Definitely recommend. We're renting in a place with one and I'm hating the idea of moving to our renovated house soon without a softener... Funds just go so far
Does anyone know if these can fit inside a unit that houses a belfast sink? Guessing that's the only practical place to have them?
they are very heavy when full of salt and water, so I recommend standing it on the floor, not the bottom of the cabinet. It connects to the water pipes and the drain with flexible hoses, they are usualy one or two metres long but you can get longer (they are the same fittings as washing-machine hoses, but made of food-grade materials and coloured white, not red and blue), so you can position it further away, or a plumber can extend your pipework. If you have a combi, get the higher-capacity valves and pipes (bigger diameter) for less restriction of flow.
You might have space in the corner of the kitchen, under the worktop, where it could go, but you need to access it for maintenance and to put salt in. I have a gap that can be acessed by rolling out the dishwasher; but my softener is a large model (tall) and is in the garage where the watermain comes in. If you use sacks of salt they are commonly sold in 25kg size which is very heavy to cart about and tip in. I now order 10kg bags, a dozen at a time, and I have not yet run out of the batch I ordered last June. Some machines take block salt, which is more expensive to buy.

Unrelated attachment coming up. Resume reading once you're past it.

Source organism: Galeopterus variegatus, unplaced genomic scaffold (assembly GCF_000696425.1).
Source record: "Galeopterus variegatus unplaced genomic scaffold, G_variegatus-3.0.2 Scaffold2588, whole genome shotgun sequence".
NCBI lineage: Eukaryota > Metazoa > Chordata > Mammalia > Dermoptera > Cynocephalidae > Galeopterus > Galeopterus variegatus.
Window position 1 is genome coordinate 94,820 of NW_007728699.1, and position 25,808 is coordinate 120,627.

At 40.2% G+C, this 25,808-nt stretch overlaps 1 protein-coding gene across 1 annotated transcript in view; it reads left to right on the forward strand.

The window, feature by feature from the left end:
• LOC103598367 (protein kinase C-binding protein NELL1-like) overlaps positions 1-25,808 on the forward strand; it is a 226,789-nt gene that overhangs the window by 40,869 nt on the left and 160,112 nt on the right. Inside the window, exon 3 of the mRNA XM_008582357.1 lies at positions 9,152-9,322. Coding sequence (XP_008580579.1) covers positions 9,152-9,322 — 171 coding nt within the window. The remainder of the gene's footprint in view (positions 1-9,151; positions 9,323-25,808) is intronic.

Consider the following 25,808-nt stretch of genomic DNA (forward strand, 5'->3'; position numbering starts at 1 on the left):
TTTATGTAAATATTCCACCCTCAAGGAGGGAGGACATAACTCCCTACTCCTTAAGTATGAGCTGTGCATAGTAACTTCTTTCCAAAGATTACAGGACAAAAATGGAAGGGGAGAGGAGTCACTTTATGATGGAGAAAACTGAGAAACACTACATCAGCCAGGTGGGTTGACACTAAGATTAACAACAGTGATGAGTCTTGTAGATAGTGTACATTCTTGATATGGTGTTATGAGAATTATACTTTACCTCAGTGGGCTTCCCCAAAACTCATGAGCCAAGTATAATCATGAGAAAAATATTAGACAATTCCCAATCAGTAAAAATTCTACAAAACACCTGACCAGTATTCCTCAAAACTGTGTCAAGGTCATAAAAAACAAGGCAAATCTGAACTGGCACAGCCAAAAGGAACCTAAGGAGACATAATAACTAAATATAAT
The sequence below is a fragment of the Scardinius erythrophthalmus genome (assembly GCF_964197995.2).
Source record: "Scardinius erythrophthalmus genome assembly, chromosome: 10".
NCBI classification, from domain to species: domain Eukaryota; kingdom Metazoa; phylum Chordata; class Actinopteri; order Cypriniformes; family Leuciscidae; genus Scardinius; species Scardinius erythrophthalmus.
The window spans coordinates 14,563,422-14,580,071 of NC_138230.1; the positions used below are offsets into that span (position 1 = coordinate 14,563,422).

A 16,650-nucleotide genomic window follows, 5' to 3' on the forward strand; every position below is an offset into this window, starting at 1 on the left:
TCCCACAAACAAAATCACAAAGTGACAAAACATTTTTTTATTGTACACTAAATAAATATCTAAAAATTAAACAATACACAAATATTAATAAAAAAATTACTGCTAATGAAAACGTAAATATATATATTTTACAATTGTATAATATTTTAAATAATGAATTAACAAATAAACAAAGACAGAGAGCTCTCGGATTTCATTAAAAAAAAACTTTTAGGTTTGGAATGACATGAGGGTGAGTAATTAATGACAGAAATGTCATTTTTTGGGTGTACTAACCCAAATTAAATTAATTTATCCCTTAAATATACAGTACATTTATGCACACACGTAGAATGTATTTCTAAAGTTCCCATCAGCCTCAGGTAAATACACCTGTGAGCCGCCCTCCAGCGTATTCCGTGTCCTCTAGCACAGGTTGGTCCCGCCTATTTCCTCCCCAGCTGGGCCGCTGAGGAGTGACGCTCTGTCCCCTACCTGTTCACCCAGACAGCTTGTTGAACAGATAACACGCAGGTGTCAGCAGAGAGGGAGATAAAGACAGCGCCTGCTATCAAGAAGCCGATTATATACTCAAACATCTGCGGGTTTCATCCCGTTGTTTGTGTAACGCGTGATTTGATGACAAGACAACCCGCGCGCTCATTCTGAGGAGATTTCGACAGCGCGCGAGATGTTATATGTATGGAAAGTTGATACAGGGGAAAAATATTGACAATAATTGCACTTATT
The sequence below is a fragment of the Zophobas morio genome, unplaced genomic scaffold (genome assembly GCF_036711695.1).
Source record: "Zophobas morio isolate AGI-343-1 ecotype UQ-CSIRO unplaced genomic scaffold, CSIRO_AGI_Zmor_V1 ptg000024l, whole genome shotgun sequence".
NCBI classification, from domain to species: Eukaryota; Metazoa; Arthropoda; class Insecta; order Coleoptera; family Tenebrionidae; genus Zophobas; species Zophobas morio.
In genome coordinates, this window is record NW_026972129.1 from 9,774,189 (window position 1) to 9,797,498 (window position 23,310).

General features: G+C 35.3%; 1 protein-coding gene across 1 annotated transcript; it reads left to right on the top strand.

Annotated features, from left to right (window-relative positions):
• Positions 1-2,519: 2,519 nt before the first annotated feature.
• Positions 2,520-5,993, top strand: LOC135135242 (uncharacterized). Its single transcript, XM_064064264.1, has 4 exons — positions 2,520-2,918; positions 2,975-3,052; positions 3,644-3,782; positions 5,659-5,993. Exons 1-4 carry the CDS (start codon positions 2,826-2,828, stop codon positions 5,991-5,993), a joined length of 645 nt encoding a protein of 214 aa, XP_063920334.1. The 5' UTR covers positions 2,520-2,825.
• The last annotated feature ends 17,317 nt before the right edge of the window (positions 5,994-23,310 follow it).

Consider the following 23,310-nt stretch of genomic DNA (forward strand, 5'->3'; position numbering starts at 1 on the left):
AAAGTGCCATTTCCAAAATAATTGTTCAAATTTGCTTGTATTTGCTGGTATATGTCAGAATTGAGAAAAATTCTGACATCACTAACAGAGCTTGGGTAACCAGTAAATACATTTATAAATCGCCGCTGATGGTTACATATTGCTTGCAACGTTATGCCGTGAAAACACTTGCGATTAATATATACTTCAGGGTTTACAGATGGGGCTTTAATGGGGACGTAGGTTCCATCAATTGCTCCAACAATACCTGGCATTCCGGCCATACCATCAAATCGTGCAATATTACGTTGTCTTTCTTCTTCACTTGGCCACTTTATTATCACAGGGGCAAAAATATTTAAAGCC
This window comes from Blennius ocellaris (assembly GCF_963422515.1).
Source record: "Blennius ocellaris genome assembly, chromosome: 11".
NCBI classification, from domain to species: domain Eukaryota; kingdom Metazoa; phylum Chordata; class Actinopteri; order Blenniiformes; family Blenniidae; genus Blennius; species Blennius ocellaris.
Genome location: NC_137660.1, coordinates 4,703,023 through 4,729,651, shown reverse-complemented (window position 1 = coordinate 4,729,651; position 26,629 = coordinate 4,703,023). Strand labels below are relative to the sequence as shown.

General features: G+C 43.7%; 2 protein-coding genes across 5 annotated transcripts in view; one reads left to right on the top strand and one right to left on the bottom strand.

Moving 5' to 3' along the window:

A larger machine takes more salt and runs for longer between regeneration cycles and salt refills, which I find handy.
The space under a stone sink is quite small, and there are pipes in the way, so I doubt it will fit. They will often fit in an ordinary kitchen cabinet, though, unless you want a big one.
@PigletJohn Thank you, that's great advice! I have a boiler in the kitchen which will be housed in a tall larder. Was going to use the bottom half as a 'cleaning cupboard' so I guess that would be a good place for it, under the boiler.
I would advise you to go for a metered control water softener. It is more efficient compared to a timed version and used less salt & water during backwash.
You should be able to source them anywhere between £600-£1000 along with free bags of salt to start with.
We have the Harveys M2 Minimax that cost £1,600 to fit but you really do notice the difference once its installed. We no longer have any limescare in our bath, kitchen sink or the kettle. But it seems more noticeable in a shower as the water feels almost silk like.
I love it. We had ours done a year ago by Harvey water